The weather in Cape Breton is very local, so what the weather report says for Sydney is not at all necessarily what is actually happening anywhere else on the Island (indeed, it is much more likely than not to be very different). One of the quickest ways I know of of learning what the weather actually is all over Cape Breton is to visit the Cape Breton web cameras maintained by the Nova Scotia Department of Transportation and Infrastructure Renewal, found here (three of them, Cochrane Hill, Monastery, and Trafalgar are not in Cape Breton, but the rest are). As a result, I visit this web page nearly every day, grabbing the weather conditions at a glance.
To my mind, the most scenic of the views provided by these web cameras (which, of course, have an entirely different purpose) is that at French Mountain, seen in photo #1 from a vantage point lower than that of the webcam, but otherwise showing exactly the same scene. That webcam is somewhat misnamed, as it’s actually well past French Mountain and out on the Cape Breton Highlands Plateau at the crest of a steep hill descending to the valley of the Fishing Cove River before rising again on the other side—that valley, by the way, is an excellent place to see moose, which often frequent the river (more a brook than a river at that point) and feast on the vegetation on the sides of the Cabot Trail. At this point, the Cabot Trail (a newer route replacing an older abandoned one) heads straight almost due northeast/southwest: were intervening parts of the Cape Breton Highlands Plateau not in the way, one would be looking just a bit west of the North Mountain summit on the Cabot Trail in the far distance.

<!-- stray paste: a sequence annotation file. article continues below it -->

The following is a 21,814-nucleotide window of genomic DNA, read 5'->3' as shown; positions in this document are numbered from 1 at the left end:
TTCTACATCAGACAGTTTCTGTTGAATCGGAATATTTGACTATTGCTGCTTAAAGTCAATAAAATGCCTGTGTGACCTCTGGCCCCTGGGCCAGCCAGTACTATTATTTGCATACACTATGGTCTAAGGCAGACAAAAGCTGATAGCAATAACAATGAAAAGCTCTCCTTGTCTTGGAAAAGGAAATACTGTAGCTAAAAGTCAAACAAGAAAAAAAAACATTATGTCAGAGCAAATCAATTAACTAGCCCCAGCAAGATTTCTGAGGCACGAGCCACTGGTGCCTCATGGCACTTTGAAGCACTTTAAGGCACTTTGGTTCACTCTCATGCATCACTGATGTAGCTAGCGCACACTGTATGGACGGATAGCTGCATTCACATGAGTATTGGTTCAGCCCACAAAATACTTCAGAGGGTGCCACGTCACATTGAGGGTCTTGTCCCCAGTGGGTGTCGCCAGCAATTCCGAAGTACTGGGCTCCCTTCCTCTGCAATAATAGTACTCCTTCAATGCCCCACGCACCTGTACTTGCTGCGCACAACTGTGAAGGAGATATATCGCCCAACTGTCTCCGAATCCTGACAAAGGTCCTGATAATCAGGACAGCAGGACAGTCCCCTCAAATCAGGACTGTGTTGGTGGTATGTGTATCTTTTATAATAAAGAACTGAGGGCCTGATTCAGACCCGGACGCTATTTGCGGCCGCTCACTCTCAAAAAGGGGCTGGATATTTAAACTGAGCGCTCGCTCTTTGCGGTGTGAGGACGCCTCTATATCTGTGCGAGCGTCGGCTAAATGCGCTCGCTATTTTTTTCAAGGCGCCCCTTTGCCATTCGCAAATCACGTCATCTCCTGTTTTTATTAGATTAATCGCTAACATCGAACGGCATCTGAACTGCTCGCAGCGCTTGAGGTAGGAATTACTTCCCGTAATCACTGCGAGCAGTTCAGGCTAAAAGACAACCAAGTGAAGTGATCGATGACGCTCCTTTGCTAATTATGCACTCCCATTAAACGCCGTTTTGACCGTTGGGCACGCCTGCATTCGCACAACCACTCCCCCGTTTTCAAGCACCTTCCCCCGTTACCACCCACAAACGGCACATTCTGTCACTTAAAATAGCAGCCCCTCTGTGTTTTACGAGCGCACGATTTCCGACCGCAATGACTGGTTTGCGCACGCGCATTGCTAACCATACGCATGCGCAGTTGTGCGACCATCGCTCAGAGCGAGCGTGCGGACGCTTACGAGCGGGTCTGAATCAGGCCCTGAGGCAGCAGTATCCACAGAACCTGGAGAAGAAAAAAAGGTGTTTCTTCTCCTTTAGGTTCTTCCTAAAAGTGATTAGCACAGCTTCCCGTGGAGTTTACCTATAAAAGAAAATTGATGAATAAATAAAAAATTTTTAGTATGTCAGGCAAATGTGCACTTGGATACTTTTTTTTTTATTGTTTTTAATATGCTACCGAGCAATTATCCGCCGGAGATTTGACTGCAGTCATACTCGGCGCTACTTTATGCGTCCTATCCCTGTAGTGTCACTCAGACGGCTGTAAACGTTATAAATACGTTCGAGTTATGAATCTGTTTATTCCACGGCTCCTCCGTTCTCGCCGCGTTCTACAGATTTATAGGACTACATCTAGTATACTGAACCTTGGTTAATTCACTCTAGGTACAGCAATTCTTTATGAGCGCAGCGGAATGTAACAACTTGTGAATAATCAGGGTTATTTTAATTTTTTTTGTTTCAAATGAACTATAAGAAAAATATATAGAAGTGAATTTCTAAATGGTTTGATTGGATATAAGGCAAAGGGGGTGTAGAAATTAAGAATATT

All of the photos on this page exhibit the same shelving phenomenon noted on North Mountain, where the winds blow the snow at the tops of the snow banks out across the road (they’ve been considerably truncated over what we saw at places on North Mountain as a result of recent work by snow ploughs, one of which passed by as I was busy snapping these photos). The snow/slush mixture visible in the road was present at only a few short sections of the Cabot Trail and caused no problem for my Prius, but I was still happy to see the snow plough keeping the road clear of the drifting snow. (It may look perfectly calm in these photos, but there was nonetheless a brisk wind blowing.)
Photo #2 is of the webcam itself; it provides a fairly good idea of the height of these snow banks, which were well above my head. Photo #3 shows the snow banks here, the second snowiest spot I saw on the Cabot Trail, after North Mountain; only the tops of the nearby full-grown trees are peeping up above the tops of the snow banks, while the others further away are completely hidden!